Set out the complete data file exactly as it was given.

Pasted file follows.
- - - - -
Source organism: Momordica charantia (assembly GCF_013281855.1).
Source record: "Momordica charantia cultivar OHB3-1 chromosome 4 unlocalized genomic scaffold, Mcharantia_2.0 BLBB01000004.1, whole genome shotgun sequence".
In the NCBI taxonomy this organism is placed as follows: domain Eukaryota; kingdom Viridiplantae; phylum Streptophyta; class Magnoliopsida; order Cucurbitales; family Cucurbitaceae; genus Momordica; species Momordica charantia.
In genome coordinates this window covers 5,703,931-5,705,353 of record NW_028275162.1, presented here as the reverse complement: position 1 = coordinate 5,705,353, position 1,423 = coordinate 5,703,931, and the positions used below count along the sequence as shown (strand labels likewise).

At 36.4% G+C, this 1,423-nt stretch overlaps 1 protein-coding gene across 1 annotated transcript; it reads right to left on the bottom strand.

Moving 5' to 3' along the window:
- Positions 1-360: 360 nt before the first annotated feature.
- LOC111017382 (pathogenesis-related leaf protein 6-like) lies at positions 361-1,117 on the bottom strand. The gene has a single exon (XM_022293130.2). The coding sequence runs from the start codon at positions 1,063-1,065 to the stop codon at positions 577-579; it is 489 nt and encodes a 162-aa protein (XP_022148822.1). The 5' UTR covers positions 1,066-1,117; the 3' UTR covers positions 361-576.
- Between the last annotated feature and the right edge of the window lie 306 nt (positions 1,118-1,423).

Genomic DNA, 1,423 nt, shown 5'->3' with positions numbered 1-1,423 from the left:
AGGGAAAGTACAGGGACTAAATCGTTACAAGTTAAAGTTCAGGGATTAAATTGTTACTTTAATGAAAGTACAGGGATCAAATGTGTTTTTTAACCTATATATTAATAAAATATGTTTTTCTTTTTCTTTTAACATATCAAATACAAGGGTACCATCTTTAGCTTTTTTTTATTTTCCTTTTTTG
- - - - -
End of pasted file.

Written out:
Source organism: Momordica charantia (assembly GCF_013281855.1).
Source record: "Momordica charantia cultivar OHB3-1 chromosome 4 unlocalized genomic scaffold, Mcharantia_2.0 BLBB01000004.1, whole genome shotgun sequence".
In the NCBI taxonomy this organism is placed as follows: domain Eukaryota; kingdom Viridiplantae; phylum Streptophyta; class Magnoliopsida; order Cucurbitales; family Cucurbitaceae; genus Momordica; species Momordica charantia.
In genome coordinates this window covers 5,703,931-5,705,353 of record NW_028275162.1, presented here as the reverse complement: position 1 = coordinate 5,705,353, position 1,423 = coordinate 5,703,931, and the positions used below count along the sequence as shown (strand labels likewise).

At 36.4% G+C, this 1,423-nt stretch overlaps 1 protein-coding gene across 1 annotated transcript; it reads right to left on the bottom strand.

Moving 5' to 3' along the window:
- Positions 1-360: 360 nt before the first annotated feature.
- LOC111017382 (pathogenesis-related leaf protein 6-like) lies at positions 361-1,117 on the bottom strand. The gene has a single exon (XM_022293130.2). The coding sequence runs from the start codon at positions 1,063-1,065 to the stop codon at positions 577-579; it is 489 nt and encodes a 162-aa protein (XP_022148822.1). The 5' UTR covers positions 1,066-1,117; the 3' UTR covers positions 361-576.
- Between the last annotated feature and the right edge of the window lie 306 nt (positions 1,118-1,423).

Genomic DNA, 1,423 nt, shown 5'->3' with positions numbered 1-1,423 from the left:
AGGGAAAGTACAGGGACTAAATCGTTACAAGTTAAAGTTCAGGGATTAAATTGTTACTTTAATGAAAGTACAGGGATCAAATGTGTTTTTTAACCTATATATTAATAAAATATGTTTTTCTTTTTCTTTTAACATATCAAATACAAGGGTACCATCTTTAGCTTTTTTTTATTTTCCTTTTTTG